Saturday, 20 December 2014

Small Business Saturday


The sheets and towels stall.

Thursday, 18 December 2014

Christmas Dinner at the Three Tuns

They put us on Table 13 - which seemed a bit ominous, but we had a very pleasant evening. The last time we had Christmas dinner at the Three Tuns, we took over most of the upstairs, and had quite a rowdy night. This time we were in the room at the front, on the far side from the bar, and we were far more restrained.
The room was hardly ever opened up in Lucy's time, but I remember a slide show being held in there. The speaker was an Arctic explorer, and about ten of us managed to cram ourselves around the big round table that took up the middle of the room, and pile ourselves onto the armchairs at the side, with the screen wedged in the far corner, and the projector near the door.
Now, the refurbishment has revealed the original features - the stone fireplace that was hidden behind the Victorian mantleshelf, and the thick plank wall at the back of the room, which once went all the way across.
The crackers at the Three Tuns are very posh, the waiters were very attentive and the Christmas dinner servings were more than ample. I nearly rolled home at the end. We were a bit puzzled by the abundance of beetroot in the menu, though - was it on special offer at the wholesalers, perhaps?

Wednesday, 17 December 2014

Hereford Railway Station

At first glance, there's not much of interest at Hereford Station. But on Monday I had a little time to wait for the train, and I noticed the history boards on the wall in the waiting room on Platform 2.
There were once three railway stations in Hereford, each belonging to a different railway company. The present station (built in 1856) was the biggest, and when it was decided to amalgamate the stations in the interests of efficiency, this was the one chosen. At the same time, in 1883, they re-designed the rail layout to be safer. And what you see now is almost unchanged since then - though they are now rebuilding the bridge across the tracks, and there's a temporary bridge at the other end of the platform.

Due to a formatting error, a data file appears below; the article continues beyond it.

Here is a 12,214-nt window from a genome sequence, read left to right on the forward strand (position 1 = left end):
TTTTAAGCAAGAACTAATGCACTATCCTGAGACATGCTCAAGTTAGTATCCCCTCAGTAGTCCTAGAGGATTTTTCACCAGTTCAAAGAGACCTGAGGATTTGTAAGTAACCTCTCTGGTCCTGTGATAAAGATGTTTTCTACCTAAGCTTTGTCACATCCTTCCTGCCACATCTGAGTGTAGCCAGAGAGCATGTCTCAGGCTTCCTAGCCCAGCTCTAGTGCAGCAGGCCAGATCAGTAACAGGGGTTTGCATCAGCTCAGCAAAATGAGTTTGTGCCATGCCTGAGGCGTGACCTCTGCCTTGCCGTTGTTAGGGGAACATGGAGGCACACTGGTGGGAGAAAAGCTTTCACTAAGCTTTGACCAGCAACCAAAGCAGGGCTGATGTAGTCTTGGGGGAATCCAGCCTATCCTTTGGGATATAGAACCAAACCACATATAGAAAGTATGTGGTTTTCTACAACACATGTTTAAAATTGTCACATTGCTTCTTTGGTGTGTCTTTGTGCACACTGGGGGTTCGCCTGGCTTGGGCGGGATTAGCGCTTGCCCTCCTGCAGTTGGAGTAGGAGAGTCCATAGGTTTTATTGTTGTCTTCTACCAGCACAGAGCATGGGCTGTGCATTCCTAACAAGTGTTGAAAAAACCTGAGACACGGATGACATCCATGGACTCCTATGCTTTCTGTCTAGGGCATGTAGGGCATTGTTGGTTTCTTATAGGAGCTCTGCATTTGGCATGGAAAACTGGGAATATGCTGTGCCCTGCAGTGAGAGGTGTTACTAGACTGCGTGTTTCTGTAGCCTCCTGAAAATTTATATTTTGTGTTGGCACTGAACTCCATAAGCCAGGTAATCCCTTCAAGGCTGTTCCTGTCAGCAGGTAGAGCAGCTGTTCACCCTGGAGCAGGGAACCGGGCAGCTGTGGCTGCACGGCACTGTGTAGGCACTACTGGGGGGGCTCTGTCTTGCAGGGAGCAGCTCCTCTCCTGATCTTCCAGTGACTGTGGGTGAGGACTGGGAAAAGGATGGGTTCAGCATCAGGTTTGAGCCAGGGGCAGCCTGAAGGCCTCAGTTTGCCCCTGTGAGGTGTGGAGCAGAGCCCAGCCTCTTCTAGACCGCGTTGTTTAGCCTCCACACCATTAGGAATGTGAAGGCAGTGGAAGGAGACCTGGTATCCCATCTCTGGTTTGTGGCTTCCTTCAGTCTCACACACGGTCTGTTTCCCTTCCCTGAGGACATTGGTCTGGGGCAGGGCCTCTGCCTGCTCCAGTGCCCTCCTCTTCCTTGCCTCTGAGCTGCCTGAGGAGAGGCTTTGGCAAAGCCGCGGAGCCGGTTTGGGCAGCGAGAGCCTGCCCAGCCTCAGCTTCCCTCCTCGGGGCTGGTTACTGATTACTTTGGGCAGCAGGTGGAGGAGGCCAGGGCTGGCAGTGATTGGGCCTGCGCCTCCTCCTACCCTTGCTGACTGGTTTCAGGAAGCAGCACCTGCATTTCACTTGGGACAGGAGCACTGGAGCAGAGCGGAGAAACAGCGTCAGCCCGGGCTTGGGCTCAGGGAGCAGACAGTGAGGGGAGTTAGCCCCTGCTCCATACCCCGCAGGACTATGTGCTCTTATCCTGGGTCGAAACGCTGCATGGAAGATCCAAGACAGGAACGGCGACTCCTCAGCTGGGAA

I hadn't noticed until it was pointed out, because it's quite subtly done, that each of the Bath stone corbels around the station are carved to show different local wild plants.


At Great Malvern Station they did something similar with the ironwork, which is beautifully painted up and makes quite a feature on the platform, but this fades into the background unless you're the sort of person who makes a habit of looking for architectural features.

Tuesday, 16 December 2014

Keeping the Christmas Feast at Abergavenny

When I went to Shrewsbury, it happened to be the anniversary of the execution of Prince Dafydd in 1283 - although his older brother Llewelyn is always called the last independent prince of Wales, technically it was actually Dafydd, who held out until the June after Llewelyn's death.
So when I thought of having another day trip, I decided on Abergavenny because of the (rather gruesome) connection with Christmas.

The Lord of Abergavenny Castle, Henry de Braose, was ambushed and murdered by the retainers of Seisyllt ap Dyfnwal. Henry's heir was his nephew William. On the pretext of announcing a proclamation from the King, he invited the leading Welsh landowners of the district, including Seisyllt and his son Geoffrey, to a Christmas feast in Abergavenny Castle. As they sat to dinner the Sheriff of Hereford, Ranulf le Poer, started a quarrel - and gave the signal for the men at arms to attack the unarmed dinner guests. It was a massacre which became one of the inspirations for George RR Martin's Red Wedding in his Game of Thrones series - there was also a similar (and even bloodier) Scottish massacre.
And this is where it happened:


The hall was on the same level as the windows, with storage below.

Later, the sons and grandsons of the murdered men attacked the castle - but William was not at home. Gerald of Wales records that he saw one of the arrowheads from the raid, embedded in the thick oak door of the castle, six years later. The vengeful Welsh did catch up with Ranulf le Poer later, though, and killed him.